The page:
The annual Consumer Electronics Show (CES) in Las Vegas is, in many ways, a means to take the pulse of consumer tech and where all the big companies are going with their next line of products or what start-ups are hoping to get their first taste of a large audience.
With Christmas behind us, all eyes now turn to the next big thing in drones, phones, and smart homes. Unlike in the past, CES is now so big that there is rarely one standout product. The sheer vastness of CES means there’s a lot of hyperbole, and in some cases pure nonsense, so it can be difficult to separate the wheat from the chaff. Here we’ve chosen the five biggest trends to keep an eye on at CES this week.
Call it déjà vu but it feels like it was around this time last year that 2015 was proclaimed as the year of virtual reality. Predictions weren’t exactly wrong but 2016 is likely to be far more important because this is the year that Oculus will finally release its first commercial products.
At CES several companies will be attempting to pull some of the spotlight in their direction. HTC will be holding a demo for its (delayed) VR headset built in partnership with Valve while images of the Vive headset have leaked online. Sony will be out in full force at the convention too but will it give us an update on its own VR efforts? Meanwhile start-ups like WakingApp will be displaying its VR content creation tool.
They’re going nowhere. Drones are here to stay. The FAA introduced its drone registration program just ahead of Christmas to meet the wave of festive UAV gifts that would take to the skies and it’s mostly been painless—at least for now. Drones are getting more and more popular and the market is only getting bigger.
The main focus this year will be GoPro who have been scheduled to launch a drone of its own, Karma, this year. CES is certainly a big enough stage to launch it. Qualcomm is also expected to release some details around the Snapdragon chip it is developing for drones. Elsewhere start-ups will be flaunting their wares, like Belgium’s Fleye and its safety rotors, which are encased in a protective shell to avoid injuries.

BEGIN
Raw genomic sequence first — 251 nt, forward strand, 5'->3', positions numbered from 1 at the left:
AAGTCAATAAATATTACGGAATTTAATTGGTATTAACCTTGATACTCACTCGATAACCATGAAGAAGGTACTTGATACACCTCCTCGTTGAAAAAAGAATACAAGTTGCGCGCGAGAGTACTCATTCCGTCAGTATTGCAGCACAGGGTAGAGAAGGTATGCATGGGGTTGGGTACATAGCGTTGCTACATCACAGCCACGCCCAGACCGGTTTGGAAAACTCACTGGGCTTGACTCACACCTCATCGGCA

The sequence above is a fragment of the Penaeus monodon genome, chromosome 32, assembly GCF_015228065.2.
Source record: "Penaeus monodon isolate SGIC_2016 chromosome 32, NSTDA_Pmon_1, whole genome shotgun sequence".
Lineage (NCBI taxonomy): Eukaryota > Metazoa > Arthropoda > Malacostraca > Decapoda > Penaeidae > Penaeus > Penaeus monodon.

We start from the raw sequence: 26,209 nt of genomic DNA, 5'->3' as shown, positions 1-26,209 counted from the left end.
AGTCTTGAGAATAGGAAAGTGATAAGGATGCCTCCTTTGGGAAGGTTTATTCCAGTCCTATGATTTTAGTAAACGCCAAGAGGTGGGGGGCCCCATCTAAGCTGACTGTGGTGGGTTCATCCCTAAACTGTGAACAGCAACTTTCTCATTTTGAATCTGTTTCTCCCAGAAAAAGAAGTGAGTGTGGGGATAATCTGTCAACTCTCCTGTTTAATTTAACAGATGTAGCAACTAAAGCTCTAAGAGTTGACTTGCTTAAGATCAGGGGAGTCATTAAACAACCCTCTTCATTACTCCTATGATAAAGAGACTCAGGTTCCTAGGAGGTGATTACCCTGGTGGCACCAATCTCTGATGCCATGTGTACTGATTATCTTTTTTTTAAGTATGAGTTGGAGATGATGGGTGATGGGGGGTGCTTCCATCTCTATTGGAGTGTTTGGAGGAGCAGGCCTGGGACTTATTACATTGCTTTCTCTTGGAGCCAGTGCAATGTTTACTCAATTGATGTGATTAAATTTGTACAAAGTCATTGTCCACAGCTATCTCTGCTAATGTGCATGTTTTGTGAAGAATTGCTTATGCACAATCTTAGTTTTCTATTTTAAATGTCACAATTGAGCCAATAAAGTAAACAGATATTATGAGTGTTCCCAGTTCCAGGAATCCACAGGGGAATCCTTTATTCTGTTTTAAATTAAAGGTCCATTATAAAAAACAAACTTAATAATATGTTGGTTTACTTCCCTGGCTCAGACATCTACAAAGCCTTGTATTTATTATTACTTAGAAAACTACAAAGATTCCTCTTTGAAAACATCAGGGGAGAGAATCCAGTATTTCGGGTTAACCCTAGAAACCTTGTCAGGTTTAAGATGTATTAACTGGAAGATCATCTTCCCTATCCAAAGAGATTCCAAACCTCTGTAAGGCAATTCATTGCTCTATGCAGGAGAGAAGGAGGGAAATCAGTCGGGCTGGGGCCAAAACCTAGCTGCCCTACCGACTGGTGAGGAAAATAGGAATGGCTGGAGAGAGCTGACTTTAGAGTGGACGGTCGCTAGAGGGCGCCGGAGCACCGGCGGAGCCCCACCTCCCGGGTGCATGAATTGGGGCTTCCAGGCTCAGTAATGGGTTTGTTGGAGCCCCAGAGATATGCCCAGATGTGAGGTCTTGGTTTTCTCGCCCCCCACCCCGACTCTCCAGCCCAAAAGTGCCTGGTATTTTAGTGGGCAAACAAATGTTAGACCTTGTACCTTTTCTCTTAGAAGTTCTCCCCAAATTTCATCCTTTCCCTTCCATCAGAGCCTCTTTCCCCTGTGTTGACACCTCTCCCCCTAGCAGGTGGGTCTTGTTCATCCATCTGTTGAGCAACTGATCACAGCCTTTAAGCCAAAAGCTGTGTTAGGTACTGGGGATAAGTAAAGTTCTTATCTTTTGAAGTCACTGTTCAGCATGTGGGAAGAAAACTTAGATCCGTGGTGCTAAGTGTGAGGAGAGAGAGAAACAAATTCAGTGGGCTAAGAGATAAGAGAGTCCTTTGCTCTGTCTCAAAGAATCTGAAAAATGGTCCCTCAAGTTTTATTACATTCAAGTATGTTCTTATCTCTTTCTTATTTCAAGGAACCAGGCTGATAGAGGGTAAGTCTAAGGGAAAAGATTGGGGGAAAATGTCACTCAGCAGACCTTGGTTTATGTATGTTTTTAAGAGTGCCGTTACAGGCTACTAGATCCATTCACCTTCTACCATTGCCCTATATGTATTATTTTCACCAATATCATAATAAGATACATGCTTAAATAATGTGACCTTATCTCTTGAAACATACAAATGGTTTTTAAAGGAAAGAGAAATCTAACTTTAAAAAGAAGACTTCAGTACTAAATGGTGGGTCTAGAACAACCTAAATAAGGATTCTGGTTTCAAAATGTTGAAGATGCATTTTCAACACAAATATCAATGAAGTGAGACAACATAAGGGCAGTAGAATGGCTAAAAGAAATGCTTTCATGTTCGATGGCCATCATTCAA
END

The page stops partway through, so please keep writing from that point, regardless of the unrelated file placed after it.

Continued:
Smart appliances and hardware for the home are either really cool or hopelessly dull. Nest has captured the hearts of smart home enthusiasts but for every interesting product, there are a couple of highly vaunted duds.
Expect to see a lot of smart home gadgets on the floor this week. The likes of LG will be displaying its SmartThinQ, a smart home hub similar to Amazon’s Echo that acts as a control center for other LG devices and appliances around your home such as the oven or air conditioners. Samsung, Bosch, and Qualcomm are expected to launch new smart home products this week as well.
We’re still talking about the future of cars, whether it’s self-driving vehicles, connected cars, or electric power and many of the auto industry’s biggest names will be in Las Vegas this week. Volkswagen is holding a press event to launch its new electric car, most likely in hopes of mending its bruised reputation following 2015’s emissions scandal.
Ford will also have a presence and will probably be pressed on its rumored partnership with Google. Other car makers like BMW and Toyota will be present too. CES will also see many lesser-known companies exhibit their car tech, like California’s Faraday Future and its autonomous electric car that it has been teasing for a while.
Many major smartphone makers stage their own dedicated events for launching devices and Mobile World Congress is next month, another prime event for announcing phones. However CES is still a hive for new smartphone devices and accessories but don’t expect any game changers. Samsung will have a presence but mostly for its smart TVs, so any hopes for a glimpse at the anticipated Galaxy S7 are likely misplaced.
Huawei on the other hand is rumored to be launching its Honor brand in the US. Also be sure to keep an eye on LG, Asus and HTC (when it’s not showing off its VR) as well as chip makers like NVIDIA and Qualcomm, who all may present new tech that will have an effect on future smartphones.